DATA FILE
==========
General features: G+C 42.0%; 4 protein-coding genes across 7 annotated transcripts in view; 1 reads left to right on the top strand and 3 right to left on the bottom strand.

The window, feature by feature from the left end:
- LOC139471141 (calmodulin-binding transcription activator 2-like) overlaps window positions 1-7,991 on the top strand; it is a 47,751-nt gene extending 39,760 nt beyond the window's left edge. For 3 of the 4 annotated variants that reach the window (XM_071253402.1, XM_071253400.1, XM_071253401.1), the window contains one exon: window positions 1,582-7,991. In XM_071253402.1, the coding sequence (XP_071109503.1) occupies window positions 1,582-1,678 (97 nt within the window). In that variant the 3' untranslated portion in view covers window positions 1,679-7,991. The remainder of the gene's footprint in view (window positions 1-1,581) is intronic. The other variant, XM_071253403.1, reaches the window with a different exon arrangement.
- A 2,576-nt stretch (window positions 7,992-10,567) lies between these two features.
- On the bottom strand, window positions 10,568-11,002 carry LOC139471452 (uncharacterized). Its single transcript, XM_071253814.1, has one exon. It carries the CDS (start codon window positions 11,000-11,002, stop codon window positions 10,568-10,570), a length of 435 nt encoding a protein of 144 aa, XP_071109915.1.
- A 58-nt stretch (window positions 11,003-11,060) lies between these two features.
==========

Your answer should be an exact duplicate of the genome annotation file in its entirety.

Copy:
General features: G+C 42.0%; 4 protein-coding genes across 7 annotated transcripts in view; 1 reads left to right on the top strand and 3 right to left on the bottom strand.

The window, feature by feature from the left end:
- LOC139471141 (calmodulin-binding transcription activator 2-like) overlaps window positions 1-7,991 on the top strand; it is a 47,751-nt gene extending 39,760 nt beyond the window's left edge. For 3 of the 4 annotated variants that reach the window (XM_071253402.1, XM_071253400.1, XM_071253401.1), the window contains one exon: window positions 1,582-7,991. In XM_071253402.1, the coding sequence (XP_071109503.1) occupies window positions 1,582-1,678 (97 nt within the window). In that variant the 3' untranslated portion in view covers window positions 1,679-7,991. The remainder of the gene's footprint in view (window positions 1-1,581) is intronic. The other variant, XM_071253403.1, reaches the window with a different exon arrangement.
- A 2,576-nt stretch (window positions 7,992-10,567) lies between these two features.
- On the bottom strand, window positions 10,568-11,002 carry LOC139471452 (uncharacterized). Its single transcript, XM_071253814.1, has one exon. It carries the CDS (start codon window positions 11,000-11,002, stop codon window positions 10,568-10,570), a length of 435 nt encoding a protein of 144 aa, XP_071109915.1.
- A 58-nt stretch (window positions 11,003-11,060) lies between these two features.